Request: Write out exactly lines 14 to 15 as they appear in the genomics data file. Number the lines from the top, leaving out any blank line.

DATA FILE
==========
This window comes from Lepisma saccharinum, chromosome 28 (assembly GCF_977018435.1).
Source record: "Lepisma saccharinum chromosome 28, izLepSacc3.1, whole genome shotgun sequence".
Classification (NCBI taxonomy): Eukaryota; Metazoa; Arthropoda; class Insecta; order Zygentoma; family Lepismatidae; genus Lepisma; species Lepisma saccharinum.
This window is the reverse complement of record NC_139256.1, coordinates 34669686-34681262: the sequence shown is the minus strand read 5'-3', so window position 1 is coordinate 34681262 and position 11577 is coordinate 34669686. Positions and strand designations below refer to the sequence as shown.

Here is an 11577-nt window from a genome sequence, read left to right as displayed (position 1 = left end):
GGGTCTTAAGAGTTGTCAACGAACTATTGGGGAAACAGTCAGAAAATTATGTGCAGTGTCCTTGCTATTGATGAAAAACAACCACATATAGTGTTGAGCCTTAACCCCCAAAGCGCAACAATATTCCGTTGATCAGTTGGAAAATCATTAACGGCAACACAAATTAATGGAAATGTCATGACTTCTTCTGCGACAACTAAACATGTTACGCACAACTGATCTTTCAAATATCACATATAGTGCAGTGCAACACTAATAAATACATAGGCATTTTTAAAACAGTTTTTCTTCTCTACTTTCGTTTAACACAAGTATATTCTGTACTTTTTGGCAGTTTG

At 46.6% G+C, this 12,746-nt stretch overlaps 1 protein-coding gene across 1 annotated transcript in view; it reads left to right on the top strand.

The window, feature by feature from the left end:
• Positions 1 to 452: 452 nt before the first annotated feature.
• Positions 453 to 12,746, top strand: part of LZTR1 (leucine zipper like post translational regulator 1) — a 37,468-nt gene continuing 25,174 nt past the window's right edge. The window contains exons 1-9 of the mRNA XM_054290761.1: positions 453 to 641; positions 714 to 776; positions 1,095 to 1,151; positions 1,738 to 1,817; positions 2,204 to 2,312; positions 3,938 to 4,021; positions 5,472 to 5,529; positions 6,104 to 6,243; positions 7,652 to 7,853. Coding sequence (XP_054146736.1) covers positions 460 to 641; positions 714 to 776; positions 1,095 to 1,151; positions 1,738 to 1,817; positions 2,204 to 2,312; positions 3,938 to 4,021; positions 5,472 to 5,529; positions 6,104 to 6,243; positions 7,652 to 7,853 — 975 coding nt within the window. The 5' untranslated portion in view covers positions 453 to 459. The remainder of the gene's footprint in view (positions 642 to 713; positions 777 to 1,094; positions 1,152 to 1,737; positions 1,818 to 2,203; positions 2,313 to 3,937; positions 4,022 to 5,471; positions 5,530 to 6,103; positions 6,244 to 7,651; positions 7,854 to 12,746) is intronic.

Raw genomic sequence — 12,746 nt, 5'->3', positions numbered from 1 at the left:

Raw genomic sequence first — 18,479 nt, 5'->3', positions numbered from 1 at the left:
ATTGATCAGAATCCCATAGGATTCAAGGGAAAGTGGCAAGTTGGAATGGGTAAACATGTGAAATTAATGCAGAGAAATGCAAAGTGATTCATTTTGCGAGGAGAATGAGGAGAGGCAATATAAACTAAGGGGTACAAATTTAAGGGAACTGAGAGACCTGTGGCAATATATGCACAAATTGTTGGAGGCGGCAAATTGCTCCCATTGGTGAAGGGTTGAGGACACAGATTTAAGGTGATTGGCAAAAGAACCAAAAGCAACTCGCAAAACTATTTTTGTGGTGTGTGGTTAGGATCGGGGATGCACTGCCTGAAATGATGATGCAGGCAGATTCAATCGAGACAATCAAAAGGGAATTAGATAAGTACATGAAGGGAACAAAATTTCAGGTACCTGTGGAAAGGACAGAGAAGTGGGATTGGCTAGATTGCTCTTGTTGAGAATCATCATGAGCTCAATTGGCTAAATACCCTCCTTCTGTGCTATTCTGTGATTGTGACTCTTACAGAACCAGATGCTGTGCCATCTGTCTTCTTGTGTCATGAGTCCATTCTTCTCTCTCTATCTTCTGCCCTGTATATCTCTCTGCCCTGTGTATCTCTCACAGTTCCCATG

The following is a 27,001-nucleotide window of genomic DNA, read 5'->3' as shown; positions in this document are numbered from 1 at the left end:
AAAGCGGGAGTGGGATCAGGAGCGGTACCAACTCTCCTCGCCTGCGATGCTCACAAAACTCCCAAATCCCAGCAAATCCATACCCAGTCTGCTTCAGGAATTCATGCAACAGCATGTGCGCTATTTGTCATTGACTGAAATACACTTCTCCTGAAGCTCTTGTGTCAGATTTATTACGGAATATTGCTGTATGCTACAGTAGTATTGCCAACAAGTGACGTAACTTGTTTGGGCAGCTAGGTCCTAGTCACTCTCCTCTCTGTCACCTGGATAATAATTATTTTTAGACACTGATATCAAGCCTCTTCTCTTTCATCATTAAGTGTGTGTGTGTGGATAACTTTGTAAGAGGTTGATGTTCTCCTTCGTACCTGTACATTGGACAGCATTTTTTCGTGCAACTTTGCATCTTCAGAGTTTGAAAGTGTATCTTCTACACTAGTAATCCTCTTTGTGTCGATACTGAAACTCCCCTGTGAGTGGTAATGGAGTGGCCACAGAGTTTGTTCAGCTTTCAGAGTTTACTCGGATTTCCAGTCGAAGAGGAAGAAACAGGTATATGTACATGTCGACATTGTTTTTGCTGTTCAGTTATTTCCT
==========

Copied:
The following is a 27,001-nucleotide window of genomic DNA, read 5'->3' as shown; positions in this document are numbered from 1 at the left end:
AAAGCGGGAGTGGGATCAGGAGCGGTACCAACTCTCCTCGCCTGCGATGCTCACAAAACTCCCAAATCCCAGCAAATCCATACCCAGTCTGCTTCAGGAATTCATGCAACAGCATGTGCGCTATTTGTCATTGACTGAAATACACTTCTCCTGAAGCTCTTGTGTCAGATTTATTACGGAATATTGCTGTATGCTACAGTAGTATTGCCAACAAGTGACGTAACTTGTTTGGGCAGCTAGGTCCTAGTCACTCTCCTCTCTGTCACCTGGATAATAATTATTTTTAGACACTGATATCAAGCCTCTTCTCTTTCATCATTAAGTGTGTGTGTGTGGATAACTTTGTAAGAGGTTGATGTTCTCCTTCGTACCTGTACATTGGACAGCATTTTTTCGTGCAACTTTGCATCTTCAGAGTTTGAAAGTGTATCTTCTACACTAGTAATCCTCTTTGTGTCGATACTGAAACTCCCCTGTGAGTGGTAATGGAGTGGCCACAGAGTTTGTTCAGCTTTCAGAGTTTACTCGGATTTCCAGTCGAAGAGGAAGAAACAGGTATATGTACATGTCGACATTGTTTTTGCTGTTCAGTTATTTCCT